10 Questions With… Alex Holloway and Na Li of Holloway Li
When it came to designing a sustainable urban retreat in the heart of Bermondsey, London, designers Alex Holloway and Na Li turned to the rock formations and sandy roads of Joshua Tree in California for inspiration. Guided by desert aesthetics and sustainable design principles, the pair, who cofounded their practice Holloway Li in 2015, transformed the 143-room hotel into a relaxing haven with repurposed materials throughout.
Inventive use of concrete testing cubes that would otherwise have ended up in the landfill and repurposed steel rebar add intrigue to the space, which features a hypnotic iridescent wall, enabling guests to experience a desertlike mirage. Bermonds Locke hotel, which opened last fall, is just one example of the designers’ abilities to blur boundaries between residential and hospitality design, historic and modern spaces, as well as upcycled pieces and technological innovations to create complex, layered interiors.
Currently, the firm has projects underway in London, Munich, and Beijing. Here, Holloway and Li share with Interior Design projects leading the way in sustainable rooftop design, the influence of film director Stanley Kubrick, and the benefits of repurposing basic construction materials.
Get to Know Holloway Li Cofounders
Interior Design: What led you to establish a design practice together in 2015?
Na Li: We actually followed very similar paths into design, both studying architecture at The Bartlett where we learned to create amazing design work and a lot of it—at top speed. The institution’s hothousing effect propelled us forward, both working on pretty substantial projects at a relatively early stage in our careers. We didn’t actually meet until we found ourselves designing Soho Farmhouse together while apprenticing at Michaelis Boyd. I designed the Main Barn, and Alex designed the gym there. We built a respect and trust in our partnership during that time.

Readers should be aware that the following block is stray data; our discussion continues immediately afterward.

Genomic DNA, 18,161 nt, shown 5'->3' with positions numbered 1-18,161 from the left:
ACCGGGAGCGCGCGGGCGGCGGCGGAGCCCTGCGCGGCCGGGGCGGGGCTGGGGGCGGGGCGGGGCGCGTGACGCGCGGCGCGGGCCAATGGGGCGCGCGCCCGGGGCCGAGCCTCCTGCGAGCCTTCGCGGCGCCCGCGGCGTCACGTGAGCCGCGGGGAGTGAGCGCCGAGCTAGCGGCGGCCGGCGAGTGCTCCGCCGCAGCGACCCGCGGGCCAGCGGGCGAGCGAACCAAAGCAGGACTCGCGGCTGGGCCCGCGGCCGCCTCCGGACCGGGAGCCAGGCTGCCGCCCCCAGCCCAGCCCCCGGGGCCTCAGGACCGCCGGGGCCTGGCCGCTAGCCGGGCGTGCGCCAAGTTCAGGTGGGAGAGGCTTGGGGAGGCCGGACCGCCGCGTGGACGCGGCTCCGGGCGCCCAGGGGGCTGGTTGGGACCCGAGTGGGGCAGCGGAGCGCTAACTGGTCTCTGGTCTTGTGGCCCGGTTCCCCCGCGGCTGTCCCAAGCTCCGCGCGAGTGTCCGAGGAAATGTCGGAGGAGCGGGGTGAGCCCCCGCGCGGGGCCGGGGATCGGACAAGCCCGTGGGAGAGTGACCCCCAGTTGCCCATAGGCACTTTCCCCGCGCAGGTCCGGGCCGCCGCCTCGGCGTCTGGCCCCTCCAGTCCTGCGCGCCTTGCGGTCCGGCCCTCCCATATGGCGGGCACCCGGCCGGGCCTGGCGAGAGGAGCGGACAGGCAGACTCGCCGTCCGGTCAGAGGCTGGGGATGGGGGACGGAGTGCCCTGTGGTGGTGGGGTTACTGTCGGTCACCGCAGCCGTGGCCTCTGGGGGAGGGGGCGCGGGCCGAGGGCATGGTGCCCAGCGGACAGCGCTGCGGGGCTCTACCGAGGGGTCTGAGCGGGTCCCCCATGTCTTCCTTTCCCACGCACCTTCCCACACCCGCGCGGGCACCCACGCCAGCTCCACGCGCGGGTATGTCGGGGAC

Alex and I set up separate practices in 2015, but through sharing an office space, we began collaborating informally. During that time, we built complete confidence in each other with our work ethic, aesthetic and spirit all aligned. We made our partnership official in 2018 and Holloway Li was born.
ID: What do you consider instrumental to the success and growth of your business?
Alex Holloway: I think the most important factor in our success thus far is the interplay between our cross-cultural backgrounds. We like to experiment with different themes, blurring the boundaries between historicism, decoration, and digital process. Our work is characterized by an eye for detail, which I think has helped us win projects. We like to think each space we design is intricate, engaged, and impactful invoking fresh and contemporary forms of experience. London is an undeniable and ever-evolving stylistic influence for both of us—particularly as our team is more often than not working on existing buildings with a storied past, we look to play with the dynamic conflict between old and new, fusing historic vernacular with contemporary intervention to create a new narrative.
ID: Where did your interest in design begin?
NL: I was born in Nanjing, China, and even from a young age I knew I wanted to pursue a career in design; it has always been something I’ve felt passionate about. I graduated from University College London (Bartlett School of Architecture), becoming a qualified architect before embarking on the start of my career at developer-led Architects Teatum & Teatum, Wilkinson Eyre, and later Michaelis Boyd where I worked across the Groucho member’s club, and Soho Farmhouse in Oxfordshire.